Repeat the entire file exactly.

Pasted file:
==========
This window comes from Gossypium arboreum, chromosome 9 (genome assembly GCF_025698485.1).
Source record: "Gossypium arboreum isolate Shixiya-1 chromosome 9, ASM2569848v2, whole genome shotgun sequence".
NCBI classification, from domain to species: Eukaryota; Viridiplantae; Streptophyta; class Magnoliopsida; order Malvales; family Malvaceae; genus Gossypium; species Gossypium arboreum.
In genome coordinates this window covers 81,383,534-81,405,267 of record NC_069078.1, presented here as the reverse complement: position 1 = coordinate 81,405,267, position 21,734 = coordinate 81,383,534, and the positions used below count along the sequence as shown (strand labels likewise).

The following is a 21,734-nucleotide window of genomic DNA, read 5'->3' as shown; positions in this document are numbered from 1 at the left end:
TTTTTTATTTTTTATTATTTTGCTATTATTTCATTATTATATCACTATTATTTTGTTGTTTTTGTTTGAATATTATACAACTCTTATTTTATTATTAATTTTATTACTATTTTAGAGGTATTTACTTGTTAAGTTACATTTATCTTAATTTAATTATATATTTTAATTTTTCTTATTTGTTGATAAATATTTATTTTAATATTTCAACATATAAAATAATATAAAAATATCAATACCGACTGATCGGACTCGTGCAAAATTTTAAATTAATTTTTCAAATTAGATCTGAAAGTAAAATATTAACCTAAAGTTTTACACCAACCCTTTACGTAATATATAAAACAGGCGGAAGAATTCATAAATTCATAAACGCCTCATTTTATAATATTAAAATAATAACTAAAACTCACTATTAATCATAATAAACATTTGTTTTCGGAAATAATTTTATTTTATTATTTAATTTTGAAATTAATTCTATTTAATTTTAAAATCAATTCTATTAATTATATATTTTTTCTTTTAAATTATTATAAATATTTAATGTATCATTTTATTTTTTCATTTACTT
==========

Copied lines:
This window comes from Gossypium arboreum, chromosome 9 (genome assembly GCF_025698485.1).
Source record: "Gossypium arboreum isolate Shixiya-1 chromosome 9, ASM2569848v2, whole genome shotgun sequence".
NCBI classification, from domain to species: Eukaryota; Viridiplantae; Streptophyta; class Magnoliopsida; order Malvales; family Malvaceae; genus Gossypium; species Gossypium arboreum.
In genome coordinates this window covers 81,383,534-81,405,267 of record NC_069078.1, presented here as the reverse complement: position 1 = coordinate 81,405,267, position 21,734 = coordinate 81,383,534, and the positions used below count along the sequence as shown (strand labels likewise).

The following is a 21,734-nucleotide window of genomic DNA, read 5'->3' as shown; positions in this document are numbered from 1 at the left end:
TTTTTTATTTTTTATTATTTTGCTATTATTTCATTATTATATCACTATTATTTTGTTGTTTTTGTTTGAATATTATACAACTCTTATTTTATTATTAATTTTATTACTATTTTAGAGGTATTTACTTGTTAAGTTACATTTATCTTAATTTAATTATATATTTTAATTTTTCTTATTTGTTGATAAATATTTATTTTAATATTTCAACATATAAAATAATATAAAAATATCAATACCGACTGATCGGACTCGTGCAAAATTTTAAATTAATTTTTCAAATTAGATCTGAAAGTAAAATATTAACCTAAAGTTTTACACCAACCCTTTACGTAATATATAAAACAGGCGGAAGAATTCATAAATTCATAAACGCCTCATTTTATAATATTAAAATAATAACTAAAACTCACTATTAATCATAATAAACATTTGTTTTCGGAAATAATTTTATTTTATTATTTAATTTTGAAATTAATTCTATTTAATTTTAAAATCAATTCTATTAATTATATATTTTTTCTTTTAAATTATTATAAATATTTAATGTATCATTTTATTTTTTCATTTACTT